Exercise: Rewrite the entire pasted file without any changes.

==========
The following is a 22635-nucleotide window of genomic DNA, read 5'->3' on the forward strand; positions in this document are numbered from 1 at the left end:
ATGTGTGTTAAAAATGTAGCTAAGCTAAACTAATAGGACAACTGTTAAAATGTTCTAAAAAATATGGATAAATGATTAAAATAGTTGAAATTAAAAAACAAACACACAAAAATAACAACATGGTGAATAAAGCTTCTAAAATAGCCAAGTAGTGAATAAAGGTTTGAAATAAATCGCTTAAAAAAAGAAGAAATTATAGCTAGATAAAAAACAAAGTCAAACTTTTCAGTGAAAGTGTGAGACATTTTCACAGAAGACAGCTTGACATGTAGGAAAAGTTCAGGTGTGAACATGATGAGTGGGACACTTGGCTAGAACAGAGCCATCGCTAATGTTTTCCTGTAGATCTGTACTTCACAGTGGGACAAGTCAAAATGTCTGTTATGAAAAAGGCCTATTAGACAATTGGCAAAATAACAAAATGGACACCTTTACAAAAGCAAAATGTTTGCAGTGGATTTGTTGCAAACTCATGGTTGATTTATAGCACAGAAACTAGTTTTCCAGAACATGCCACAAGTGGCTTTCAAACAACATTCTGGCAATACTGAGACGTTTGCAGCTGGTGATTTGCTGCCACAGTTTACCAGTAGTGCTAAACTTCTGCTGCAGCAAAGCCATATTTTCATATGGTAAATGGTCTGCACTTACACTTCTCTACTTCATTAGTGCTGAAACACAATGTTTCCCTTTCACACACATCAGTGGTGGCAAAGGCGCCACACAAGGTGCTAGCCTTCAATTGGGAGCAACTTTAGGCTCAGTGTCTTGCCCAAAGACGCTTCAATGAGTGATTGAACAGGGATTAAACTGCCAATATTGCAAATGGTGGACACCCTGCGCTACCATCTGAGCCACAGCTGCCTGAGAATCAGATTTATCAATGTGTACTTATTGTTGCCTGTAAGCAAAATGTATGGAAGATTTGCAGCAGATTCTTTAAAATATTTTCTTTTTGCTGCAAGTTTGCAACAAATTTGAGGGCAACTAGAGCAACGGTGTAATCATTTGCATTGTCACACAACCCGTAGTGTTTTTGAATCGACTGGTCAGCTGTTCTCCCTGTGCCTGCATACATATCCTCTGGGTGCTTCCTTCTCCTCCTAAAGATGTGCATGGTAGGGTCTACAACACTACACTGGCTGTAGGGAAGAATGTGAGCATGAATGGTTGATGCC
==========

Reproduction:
The following is a 22635-nucleotide window of genomic DNA, read 5'->3' on the forward strand; positions in this document are numbered from 1 at the left end:
ATGTGTGTTAAAAATGTAGCTAAGCTAAACTAATAGGACAACTGTTAAAATGTTCTAAAAAATATGGATAAATGATTAAAATAGTTGAAATTAAAAAACAAACACACAAAAATAACAACATGGTGAATAAAGCTTCTAAAATAGCCAAGTAGTGAATAAAGGTTTGAAATAAATCGCTTAAAAAAAGAAGAAATTATAGCTAGATAAAAAACAAAGTCAAACTTTTCAGTGAAAGTGTGAGACATTTTCACAGAAGACAGCTTGACATGTAGGAAAAGTTCAGGTGTGAACATGATGAGTGGGACACTTGGCTAGAACAGAGCCATCGCTAATGTTTTCCTGTAGATCTGTACTTCACAGTGGGACAAGTCAAAATGTCTGTTATGAAAAAGGCCTATTAGACAATTGGCAAAATAACAAAATGGACACCTTTACAAAAGCAAAATGTTTGCAGTGGATTTGTTGCAAACTCATGGTTGATTTATAGCACAGAAACTAGTTTTCCAGAACATGCCACAAGTGGCTTTCAAACAACATTCTGGCAATACTGAGACGTTTGCAGCTGGTGATTTGCTGCCACAGTTTACCAGTAGTGCTAAACTTCTGCTGCAGCAAAGCCATATTTTCATATGGTAAATGGTCTGCACTTACACTTCTCTACTTCATTAGTGCTGAAACACAATGTTTCCCTTTCACACACATCAGTGGTGGCAAAGGCGCCACACAAGGTGCTAGCCTTCAATTGGGAGCAACTTTAGGCTCAGTGTCTTGCCCAAAGACGCTTCAATGAGTGATTGAACAGGGATTAAACTGCCAATATTGCAAATGGTGGACACCCTGCGCTACCATCTGAGCCACAGCTGCCTGAGAATCAGATTTATCAATGTGTACTTATTGTTGCCTGTAAGCAAAATGTATGGAAGATTTGCAGCAGATTCTTTAAAATATTTTCTTTTTGCTGCAAGTTTGCAACAAATTTGAGGGCAACTAGAGCAACGGTGTAATCATTTGCATTGTCACACAACCCGTAGTGTTTTTGAATCGACTGGTCAGCTGTTCTCCCTGTGCCTGCATACATATCCTCTGGGTGCTTCCTTCTCCTCCTAAAGATGTGCATGGTAGGGTCTACAACACTACACTGGCTGTAGGGAAGAATGTGAGCATGAATGGTTGATGCC